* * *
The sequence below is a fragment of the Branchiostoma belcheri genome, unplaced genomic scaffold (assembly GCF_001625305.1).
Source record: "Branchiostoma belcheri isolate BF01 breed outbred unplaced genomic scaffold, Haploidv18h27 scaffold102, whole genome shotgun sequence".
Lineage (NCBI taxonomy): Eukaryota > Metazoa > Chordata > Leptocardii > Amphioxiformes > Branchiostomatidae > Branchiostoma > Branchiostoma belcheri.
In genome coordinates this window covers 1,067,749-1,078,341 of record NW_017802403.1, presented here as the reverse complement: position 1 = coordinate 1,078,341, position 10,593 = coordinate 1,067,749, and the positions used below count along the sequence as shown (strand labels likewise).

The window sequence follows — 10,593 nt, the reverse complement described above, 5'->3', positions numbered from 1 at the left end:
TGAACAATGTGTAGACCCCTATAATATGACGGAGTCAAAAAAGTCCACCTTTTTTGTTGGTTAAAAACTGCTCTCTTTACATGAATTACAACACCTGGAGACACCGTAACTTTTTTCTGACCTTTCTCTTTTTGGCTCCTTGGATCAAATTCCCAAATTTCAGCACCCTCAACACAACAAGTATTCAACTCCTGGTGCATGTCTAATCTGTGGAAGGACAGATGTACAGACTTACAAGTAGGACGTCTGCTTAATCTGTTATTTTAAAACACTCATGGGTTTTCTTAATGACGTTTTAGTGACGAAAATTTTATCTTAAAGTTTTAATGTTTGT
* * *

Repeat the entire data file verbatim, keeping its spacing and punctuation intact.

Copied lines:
The sequence below is a fragment of the Branchiostoma belcheri genome, unplaced genomic scaffold (assembly GCF_001625305.1).
Source record: "Branchiostoma belcheri isolate BF01 breed outbred unplaced genomic scaffold, Haploidv18h27 scaffold102, whole genome shotgun sequence".
Lineage (NCBI taxonomy): Eukaryota > Metazoa > Chordata > Leptocardii > Amphioxiformes > Branchiostomatidae > Branchiostoma > Branchiostoma belcheri.
In genome coordinates this window covers 1,067,749-1,078,341 of record NW_017802403.1, presented here as the reverse complement: position 1 = coordinate 1,078,341, position 10,593 = coordinate 1,067,749, and the positions used below count along the sequence as shown (strand labels likewise).

The window sequence follows — 10,593 nt, the reverse complement described above, 5'->3', positions numbered from 1 at the left end:
TGAACAATGTGTAGACCCCTATAATATGACGGAGTCAAAAAAGTCCACCTTTTTTGTTGGTTAAAAACTGCTCTCTTTACATGAATTACAACACCTGGAGACACCGTAACTTTTTTCTGACCTTTCTCTTTTTGGCTCCTTGGATCAAATTCCCAAATTTCAGCACCCTCAACACAACAAGTATTCAACTCCTGGTGCATGTCTAATCTGTGGAAGGACAGATGTACAGACTTACAAGTAGGACGTCTGCTTAATCTGTTATTTTAAAACACTCATGGGTTTTCTTAATGACGTTTTAGTGACGAAAATTTTATCTTAAAGTTTTAATGTTTGT